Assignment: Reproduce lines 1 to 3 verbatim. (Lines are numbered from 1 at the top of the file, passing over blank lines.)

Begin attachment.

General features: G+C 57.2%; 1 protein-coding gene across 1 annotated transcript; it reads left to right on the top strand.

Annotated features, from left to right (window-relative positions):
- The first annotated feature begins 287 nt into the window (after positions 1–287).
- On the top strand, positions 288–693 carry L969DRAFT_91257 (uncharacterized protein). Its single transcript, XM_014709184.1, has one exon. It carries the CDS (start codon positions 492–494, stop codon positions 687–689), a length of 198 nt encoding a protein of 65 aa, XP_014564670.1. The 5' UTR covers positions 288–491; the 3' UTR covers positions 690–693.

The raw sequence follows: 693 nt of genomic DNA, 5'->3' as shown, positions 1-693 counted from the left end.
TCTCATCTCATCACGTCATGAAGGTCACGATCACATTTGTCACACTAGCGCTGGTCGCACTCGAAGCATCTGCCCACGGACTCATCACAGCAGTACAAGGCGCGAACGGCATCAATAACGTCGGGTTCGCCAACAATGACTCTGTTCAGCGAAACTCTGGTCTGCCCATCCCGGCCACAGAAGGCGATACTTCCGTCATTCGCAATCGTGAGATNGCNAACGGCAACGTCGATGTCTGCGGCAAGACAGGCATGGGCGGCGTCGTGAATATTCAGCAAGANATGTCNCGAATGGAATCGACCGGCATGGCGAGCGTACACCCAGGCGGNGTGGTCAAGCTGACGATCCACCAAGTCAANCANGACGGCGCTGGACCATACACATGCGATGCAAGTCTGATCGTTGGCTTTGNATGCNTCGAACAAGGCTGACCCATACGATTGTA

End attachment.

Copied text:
General features: G+C 57.2%; 1 protein-coding gene across 1 annotated transcript; it reads left to right on the top strand.

Annotated features, from left to right (window-relative positions):
- The first annotated feature begins 287 nt into the window (after positions 1–287).